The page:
GNF-5837 induces apoptosis and G1 cell cycle arrest

Cell cycle analysis confirmed the suggested downregulation of the cell cycle and induction of apoptosis in response to GNF-5837 treatment, by significantly increasing the number of cells in G1 and sub-G1 phases, respectively (Fig. 7).

Combined treatment with GNF-5837 and everolimus causes additive inhibitory effects on GOT1 cell growth mediated by PI3K-Akt-mTOR pathway and Cyclin D3 downregulation

GOT1 cell viability was also analyzed combining the pan-Trk inhibitor GNF-5837 with the mTOR inhibitor everolimus (Fig. 5A). The combined treatment of GNF-5837 (500 nM) with everolimus (10 nM) showed a modest but significant enhancement over single substance treatment after 144 h of incubation (Fig. 5A). Other times of incubation (72 h or 144 h) with different concentrations of GNF-5837 (5 nM or 500 nM) could not yield additive effects with everolimus (data not shown). The additive effect in GOT1 cell eradication was attributed to an enhanced PI3K-Akt-mTOR and Cyclin D3 downregulation (Fig. 5B and Supplementary Fig. 4). Key components of the PI3K-Akt-mTOR pathway, such as pAkt, pp70S6k, pS6 and p4EBP1, as well as the cell cycle component Cyclin D3 showed an enhanced downregulation when compared to single substance treatment (Fig. 5B and Supplementary Fig. 4). The protein expression level of all other considered parameters, such as pTrkA, TrkA, pERK, p21 and Bcl2 displayed a complementary mode of action regarding anti-proliferative signaling, when compared to the respective single substance treatments (Fig. 5B and Supplementary Fig. 4).

Figure 5
Figure 5

(A) Cell survival of GOT1 cells with single substance treatment of pan-Trk inhibitor GNF-5837 (500 nM) or everolimus (10 nM) and in combination (GNF-5837 + everolimus) after 144 h of incubation. The arithmetic means and s.d. of at least three independent experiments are shown. Statistical significant different results in comparison to either single substance treatment are shown, considering *P < 0.05; **P < 0.01; ***P < 0.001. (B) Effects of the combinational treatment (GNF-5837 + everolimus) on the expression level of different components from the cell cycle, the apoptotic response and the PI3K-Akt-mTOR and Ras-Raf-MEK-ERK pathway after 24 h of incubation in GOT1 cells. Basal protein expression level of proteins was evaluated by Western blot analysis. A representative blot out of three independently performed experiments is shown.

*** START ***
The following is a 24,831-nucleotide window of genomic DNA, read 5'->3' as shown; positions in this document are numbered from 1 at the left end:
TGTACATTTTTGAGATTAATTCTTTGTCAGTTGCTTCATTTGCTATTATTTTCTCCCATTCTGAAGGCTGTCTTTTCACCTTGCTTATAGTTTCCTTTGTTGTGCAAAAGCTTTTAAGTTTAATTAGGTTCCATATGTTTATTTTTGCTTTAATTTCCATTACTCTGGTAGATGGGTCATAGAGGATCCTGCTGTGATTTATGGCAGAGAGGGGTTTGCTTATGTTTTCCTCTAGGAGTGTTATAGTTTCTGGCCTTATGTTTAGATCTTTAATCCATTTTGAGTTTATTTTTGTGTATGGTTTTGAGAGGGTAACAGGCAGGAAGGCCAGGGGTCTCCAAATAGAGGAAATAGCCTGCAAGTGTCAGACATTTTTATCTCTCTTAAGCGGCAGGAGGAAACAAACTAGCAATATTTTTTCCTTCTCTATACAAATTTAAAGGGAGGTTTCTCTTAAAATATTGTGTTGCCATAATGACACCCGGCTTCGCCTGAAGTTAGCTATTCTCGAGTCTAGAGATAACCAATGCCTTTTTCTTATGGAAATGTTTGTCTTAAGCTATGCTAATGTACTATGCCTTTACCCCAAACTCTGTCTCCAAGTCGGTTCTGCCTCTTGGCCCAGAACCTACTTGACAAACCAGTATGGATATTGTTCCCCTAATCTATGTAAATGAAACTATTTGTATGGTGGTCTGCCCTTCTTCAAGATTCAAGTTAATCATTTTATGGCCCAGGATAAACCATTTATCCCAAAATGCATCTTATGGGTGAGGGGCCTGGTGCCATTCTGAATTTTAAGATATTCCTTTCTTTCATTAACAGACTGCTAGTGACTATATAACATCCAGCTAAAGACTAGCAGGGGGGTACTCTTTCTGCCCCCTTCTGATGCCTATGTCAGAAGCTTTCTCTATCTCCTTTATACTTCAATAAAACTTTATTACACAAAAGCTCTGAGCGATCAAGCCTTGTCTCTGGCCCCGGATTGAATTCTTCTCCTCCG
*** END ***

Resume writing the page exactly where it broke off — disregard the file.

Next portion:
Citation: Endocrine-Related Cancer 25, 5; 10.1530/ERC-17-0201

Immunohistochemistry showed TrkA-positive staining only in pancreatic neuroendocrine tumor specimens

In order to assess the prevalence of Trk receptor expression in actual GEP-NET tumor samples, we immunohistochemically stained a tissue microarray (TMA) with TrkA and pan-Trk antibodies (Fig. 6). We scaled the TMA probes for a semi-quantitative score (0 = negative, 1 = weak expression, 2 = moderate expression, 3 = strong expression).

Figure 6
Figure 6

Expression level of TrkA in GEP-NET tumor samples. (A) TrkA strong positive (score = 3) sample. (B) TrkA negative (score = 0) sample.

Citation: Endocrine-Related Cancer 25, 5; 10.1530/ERC-17-0201

In a total of 107 (100%) GEP-NET tumor specimens on the TMA, the primary tumor localization was small intestinal (SI)-NET in 65 cases (60.7%), pancreas (p)NET in 33 (30.8%), gastric NET in 1 (0.9%), colon NET in 3 (2.8%), appendix NET in 3 (2.8%) and cancer of unknown primary (CUP) in 2 (1.9%) cases (Table 2).

Table 2

TrkA and pan-Trk expression level in different primary tumor localizations from 107 patient probes.

Primary tumor localizationTotal
Small intestinePancreasCUPStomachColonAppendix